by Janice Lobo Sapigao
Workshop Title: Food
Start by watching the brief scene from the TV show “Fresh Off the Boat.” When it’s done, ask your students to try to think of any experiences – like the young boy from the episode – in which they were teased or looked at differently for what they were eating.
Read “Second Generation” by Janice Lobo Sapigao. When you’re done, briefly discuss how the speaker feels about being teased for her food and about the larger implications her experiences hold.
Say, “Take some time to think about an instance in which you’ve been mocked or teased for the kind of food you were eating. If you’ve never personally experienced this, then you may discuss a time in which you’ve observed this happen to somebody else. Try to think about the larger meanings that you can draw from that experience: what it really says about you, the people teasing you, our society, etc.” Then give your students 5-10 minutes to brainstorm.
Have your students write a poem similar in sentiment to “Second Generation” in which they recount an instance when they were mocked/teased for the food they were eating.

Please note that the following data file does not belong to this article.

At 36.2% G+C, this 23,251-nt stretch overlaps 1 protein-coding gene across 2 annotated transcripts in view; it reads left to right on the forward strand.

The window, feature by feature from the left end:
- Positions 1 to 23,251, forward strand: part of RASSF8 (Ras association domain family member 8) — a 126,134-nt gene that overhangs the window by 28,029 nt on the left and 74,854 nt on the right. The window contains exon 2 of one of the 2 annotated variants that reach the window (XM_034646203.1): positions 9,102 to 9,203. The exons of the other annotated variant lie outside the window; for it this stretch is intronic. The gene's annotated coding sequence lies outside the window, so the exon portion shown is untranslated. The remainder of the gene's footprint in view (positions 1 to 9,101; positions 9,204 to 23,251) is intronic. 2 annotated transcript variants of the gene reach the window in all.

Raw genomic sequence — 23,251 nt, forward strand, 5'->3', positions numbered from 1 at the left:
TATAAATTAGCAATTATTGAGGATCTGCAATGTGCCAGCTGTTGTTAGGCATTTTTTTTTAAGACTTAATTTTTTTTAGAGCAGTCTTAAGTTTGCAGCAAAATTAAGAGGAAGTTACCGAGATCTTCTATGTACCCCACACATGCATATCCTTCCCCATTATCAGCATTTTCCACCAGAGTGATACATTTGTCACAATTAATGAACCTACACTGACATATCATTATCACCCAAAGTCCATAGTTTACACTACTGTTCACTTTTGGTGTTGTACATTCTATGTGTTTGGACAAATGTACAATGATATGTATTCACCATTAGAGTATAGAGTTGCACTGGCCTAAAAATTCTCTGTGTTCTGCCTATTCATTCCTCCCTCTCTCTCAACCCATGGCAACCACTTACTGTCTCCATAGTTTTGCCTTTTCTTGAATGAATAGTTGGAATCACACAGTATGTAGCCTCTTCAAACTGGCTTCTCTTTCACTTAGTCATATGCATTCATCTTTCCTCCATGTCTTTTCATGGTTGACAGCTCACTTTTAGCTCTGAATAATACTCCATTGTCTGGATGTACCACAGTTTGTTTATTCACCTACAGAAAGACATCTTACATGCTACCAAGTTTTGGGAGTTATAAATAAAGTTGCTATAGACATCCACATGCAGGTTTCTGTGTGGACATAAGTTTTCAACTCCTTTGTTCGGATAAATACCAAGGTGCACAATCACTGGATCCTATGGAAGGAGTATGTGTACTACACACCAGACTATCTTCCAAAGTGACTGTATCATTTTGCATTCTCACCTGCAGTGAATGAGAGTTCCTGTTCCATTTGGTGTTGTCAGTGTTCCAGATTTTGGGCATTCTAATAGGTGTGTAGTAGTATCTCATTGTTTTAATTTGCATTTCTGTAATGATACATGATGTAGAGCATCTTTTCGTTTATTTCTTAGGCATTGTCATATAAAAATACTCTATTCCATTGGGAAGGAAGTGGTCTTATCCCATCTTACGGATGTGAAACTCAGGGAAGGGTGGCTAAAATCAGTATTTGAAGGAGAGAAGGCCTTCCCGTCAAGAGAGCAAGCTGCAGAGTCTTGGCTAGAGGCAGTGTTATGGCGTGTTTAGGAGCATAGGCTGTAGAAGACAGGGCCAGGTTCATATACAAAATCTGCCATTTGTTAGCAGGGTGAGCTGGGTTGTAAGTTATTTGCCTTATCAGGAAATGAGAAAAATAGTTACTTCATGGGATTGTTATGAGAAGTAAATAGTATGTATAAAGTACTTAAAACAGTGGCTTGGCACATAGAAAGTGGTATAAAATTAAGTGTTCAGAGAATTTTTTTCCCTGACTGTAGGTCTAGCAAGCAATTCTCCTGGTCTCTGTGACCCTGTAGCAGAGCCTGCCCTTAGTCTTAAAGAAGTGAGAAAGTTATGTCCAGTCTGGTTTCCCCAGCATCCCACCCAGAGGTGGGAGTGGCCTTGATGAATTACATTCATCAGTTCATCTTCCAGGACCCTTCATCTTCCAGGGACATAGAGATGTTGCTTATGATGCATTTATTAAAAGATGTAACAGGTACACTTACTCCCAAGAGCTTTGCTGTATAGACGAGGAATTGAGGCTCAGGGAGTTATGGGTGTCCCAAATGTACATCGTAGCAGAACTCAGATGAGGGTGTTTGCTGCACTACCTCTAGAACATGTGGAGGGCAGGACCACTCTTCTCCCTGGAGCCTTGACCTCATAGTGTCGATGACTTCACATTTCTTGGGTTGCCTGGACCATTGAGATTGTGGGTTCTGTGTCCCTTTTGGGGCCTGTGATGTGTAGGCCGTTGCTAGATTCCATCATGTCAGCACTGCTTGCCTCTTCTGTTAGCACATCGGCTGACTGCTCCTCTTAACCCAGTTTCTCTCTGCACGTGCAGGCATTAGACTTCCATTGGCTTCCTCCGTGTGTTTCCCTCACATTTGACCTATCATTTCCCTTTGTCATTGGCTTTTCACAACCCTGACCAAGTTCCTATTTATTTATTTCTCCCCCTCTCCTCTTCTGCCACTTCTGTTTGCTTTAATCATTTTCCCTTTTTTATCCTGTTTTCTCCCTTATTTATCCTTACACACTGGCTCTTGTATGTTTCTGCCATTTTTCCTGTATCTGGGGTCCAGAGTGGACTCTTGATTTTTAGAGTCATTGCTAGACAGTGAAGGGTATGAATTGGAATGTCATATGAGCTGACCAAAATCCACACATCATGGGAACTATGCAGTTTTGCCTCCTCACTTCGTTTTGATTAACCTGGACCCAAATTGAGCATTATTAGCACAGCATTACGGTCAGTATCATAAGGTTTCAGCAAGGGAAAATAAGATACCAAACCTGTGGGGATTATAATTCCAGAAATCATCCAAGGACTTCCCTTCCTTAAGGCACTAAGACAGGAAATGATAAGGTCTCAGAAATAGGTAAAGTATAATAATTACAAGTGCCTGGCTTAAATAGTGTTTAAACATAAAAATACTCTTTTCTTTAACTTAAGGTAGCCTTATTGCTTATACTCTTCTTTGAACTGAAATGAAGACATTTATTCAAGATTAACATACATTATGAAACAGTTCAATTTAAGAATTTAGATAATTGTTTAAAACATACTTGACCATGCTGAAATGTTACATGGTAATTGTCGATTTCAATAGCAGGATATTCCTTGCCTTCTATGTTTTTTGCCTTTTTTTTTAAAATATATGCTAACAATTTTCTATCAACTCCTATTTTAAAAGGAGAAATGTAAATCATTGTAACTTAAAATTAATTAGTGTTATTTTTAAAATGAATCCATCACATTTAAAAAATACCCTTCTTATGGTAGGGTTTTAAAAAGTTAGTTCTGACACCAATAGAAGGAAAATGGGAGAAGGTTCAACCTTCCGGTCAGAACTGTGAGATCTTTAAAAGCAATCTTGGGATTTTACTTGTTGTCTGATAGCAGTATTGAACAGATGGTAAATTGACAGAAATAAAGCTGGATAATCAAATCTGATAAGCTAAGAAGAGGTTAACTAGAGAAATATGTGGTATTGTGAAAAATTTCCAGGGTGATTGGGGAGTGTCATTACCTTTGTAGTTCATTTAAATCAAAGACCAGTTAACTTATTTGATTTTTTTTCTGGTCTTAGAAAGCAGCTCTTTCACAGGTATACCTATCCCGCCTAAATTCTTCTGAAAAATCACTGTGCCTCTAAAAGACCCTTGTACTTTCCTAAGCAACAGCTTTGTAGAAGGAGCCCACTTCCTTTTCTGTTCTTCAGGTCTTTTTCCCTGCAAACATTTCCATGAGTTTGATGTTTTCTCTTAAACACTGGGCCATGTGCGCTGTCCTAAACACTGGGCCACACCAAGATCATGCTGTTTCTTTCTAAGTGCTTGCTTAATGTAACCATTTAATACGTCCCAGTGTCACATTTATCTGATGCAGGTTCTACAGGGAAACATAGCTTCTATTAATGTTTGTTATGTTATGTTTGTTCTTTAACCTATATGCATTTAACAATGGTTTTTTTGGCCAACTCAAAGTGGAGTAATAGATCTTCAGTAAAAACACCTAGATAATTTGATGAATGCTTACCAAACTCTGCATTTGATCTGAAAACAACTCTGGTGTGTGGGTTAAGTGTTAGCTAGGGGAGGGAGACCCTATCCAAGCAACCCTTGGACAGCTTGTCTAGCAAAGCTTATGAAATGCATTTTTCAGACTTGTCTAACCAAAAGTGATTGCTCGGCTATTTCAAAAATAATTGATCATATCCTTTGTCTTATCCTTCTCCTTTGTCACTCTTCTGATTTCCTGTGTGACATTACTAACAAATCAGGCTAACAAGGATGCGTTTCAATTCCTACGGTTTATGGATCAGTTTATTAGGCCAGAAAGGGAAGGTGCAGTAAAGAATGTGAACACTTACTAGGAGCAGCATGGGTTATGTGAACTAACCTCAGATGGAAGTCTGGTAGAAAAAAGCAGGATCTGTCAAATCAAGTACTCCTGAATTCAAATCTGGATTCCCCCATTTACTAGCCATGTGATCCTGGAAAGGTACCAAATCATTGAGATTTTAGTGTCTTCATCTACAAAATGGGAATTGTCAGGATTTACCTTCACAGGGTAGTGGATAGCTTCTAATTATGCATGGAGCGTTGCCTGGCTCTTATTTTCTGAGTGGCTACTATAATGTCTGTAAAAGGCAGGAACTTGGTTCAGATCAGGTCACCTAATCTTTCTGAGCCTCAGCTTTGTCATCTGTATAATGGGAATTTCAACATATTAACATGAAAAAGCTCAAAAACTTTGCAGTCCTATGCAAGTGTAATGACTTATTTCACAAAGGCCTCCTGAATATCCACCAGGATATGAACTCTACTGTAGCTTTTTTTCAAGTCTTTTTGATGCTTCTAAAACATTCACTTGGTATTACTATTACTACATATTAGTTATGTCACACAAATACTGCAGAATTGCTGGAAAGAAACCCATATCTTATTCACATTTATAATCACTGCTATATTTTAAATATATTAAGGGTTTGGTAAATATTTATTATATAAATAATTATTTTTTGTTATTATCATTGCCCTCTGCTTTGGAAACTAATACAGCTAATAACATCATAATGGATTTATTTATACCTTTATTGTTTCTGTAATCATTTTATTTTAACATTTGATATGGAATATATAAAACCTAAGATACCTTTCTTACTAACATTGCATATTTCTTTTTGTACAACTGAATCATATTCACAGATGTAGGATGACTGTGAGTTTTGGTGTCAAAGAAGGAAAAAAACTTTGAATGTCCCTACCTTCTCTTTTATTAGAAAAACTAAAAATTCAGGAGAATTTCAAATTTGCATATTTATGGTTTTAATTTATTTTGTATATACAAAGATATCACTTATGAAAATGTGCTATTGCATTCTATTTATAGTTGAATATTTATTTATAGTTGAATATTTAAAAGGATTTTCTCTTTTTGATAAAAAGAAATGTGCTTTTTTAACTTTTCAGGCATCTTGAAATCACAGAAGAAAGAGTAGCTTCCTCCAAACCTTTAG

When the students are done, have them share their responses with one another.
Area of Focus: Various
This lesson allows students to analyze various concepts and skills, so it is recommended that you have covered several of the “standalone” lessons before assigning this one. The prominent literary devices & techniques that this particular poem includes are diction, structure (syntax), tone, and selection of detail.
Start the class by showing your students the following interview from The Daily Show.
When you’re done, read “Second Generation” by Janice Lobo Sapigao. Once you’ve finished, ask your students to discuss how Sapigao’s experience with food as a second generation Filipina American mirrors the sentiment and message of David Chang’s interview from The Daily Show.
Have your students open the following document. In this assignment, your students will explore how Sapigao’s poem acts as a “Trojan horse” to other important cultural issues, and then find examples of how those issues manifest themselves in the real world. Then give your students time to work on the assignment.
When your students are done, have a few volunteers share their findings and responses with the rest of the group.
If time permits, share the exemplar essay with your students.
- Children / Youth
- Community / Culture
- Education Formal / Informal
- Food / Hunger
- Home / Homelessness
- Race / Ethnicity / Racism
- Selection of Detail
- Structure (Syntax)